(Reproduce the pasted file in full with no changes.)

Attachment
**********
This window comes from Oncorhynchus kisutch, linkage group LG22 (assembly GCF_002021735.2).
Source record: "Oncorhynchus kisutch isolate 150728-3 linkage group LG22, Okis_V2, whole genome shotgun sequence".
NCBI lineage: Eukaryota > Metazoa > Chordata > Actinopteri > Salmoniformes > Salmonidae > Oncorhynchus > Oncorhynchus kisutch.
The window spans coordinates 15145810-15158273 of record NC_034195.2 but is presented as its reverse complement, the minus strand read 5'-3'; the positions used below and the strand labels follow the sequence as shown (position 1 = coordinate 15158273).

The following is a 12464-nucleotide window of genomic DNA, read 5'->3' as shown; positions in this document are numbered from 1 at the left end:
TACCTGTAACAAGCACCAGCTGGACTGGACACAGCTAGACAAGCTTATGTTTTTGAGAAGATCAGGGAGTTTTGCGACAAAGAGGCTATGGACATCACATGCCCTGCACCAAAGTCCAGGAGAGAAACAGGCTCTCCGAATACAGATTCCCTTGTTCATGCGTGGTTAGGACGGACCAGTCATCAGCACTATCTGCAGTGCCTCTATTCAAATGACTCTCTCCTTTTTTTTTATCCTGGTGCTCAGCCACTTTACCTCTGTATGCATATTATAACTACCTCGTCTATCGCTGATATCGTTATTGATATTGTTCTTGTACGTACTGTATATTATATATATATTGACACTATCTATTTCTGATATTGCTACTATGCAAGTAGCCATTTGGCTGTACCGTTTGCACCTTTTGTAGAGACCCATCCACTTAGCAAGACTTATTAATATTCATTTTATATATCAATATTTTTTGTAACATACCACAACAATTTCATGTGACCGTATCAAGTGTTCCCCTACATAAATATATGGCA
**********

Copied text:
This window comes from Oncorhynchus kisutch, linkage group LG22 (assembly GCF_002021735.2).
Source record: "Oncorhynchus kisutch isolate 150728-3 linkage group LG22, Okis_V2, whole genome shotgun sequence".
NCBI lineage: Eukaryota > Metazoa > Chordata > Actinopteri > Salmoniformes > Salmonidae > Oncorhynchus > Oncorhynchus kisutch.
The window spans coordinates 15145810-15158273 of record NC_034195.2 but is presented as its reverse complement, the minus strand read 5'-3'; the positions used below and the strand labels follow the sequence as shown (position 1 = coordinate 15158273).

The following is a 12464-nucleotide window of genomic DNA, read 5'->3' as shown; positions in this document are numbered from 1 at the left end:
TACCTGTAACAAGCACCAGCTGGACTGGACACAGCTAGACAAGCTTATGTTTTTGAGAAGATCAGGGAGTTTTGCGACAAAGAGGCTATGGACATCACATGCCCTGCACCAAAGTCCAGGAGAGAAACAGGCTCTCCGAATACAGATTCCCTTGTTCATGCGTGGTTAGGACGGACCAGTCATCAGCACTATCTGCAGTGCCTCTATTCAAATGACTCTCTCCTTTTTTTTTATCCTGGTGCTCAGCCACTTTACCTCTGTATGCATATTATAACTACCTCGTCTATCGCTGATATCGTTATTGATATTGTTCTTGTACGTACTGTATATTATATATATATTGACACTATCTATTTCTGATATTGCTACTATGCAAGTAGCCATTTGGCTGTACCGTTTGCACCTTTTGTAGAGACCCATCCACTTAGCAAGACTTATTAATATTCATTTTATATATCAATATTTTTTGTAACATACCACAACAATTTCATGTGACCGTATCAAGTGTTCCCCTACATAAATATATGGCA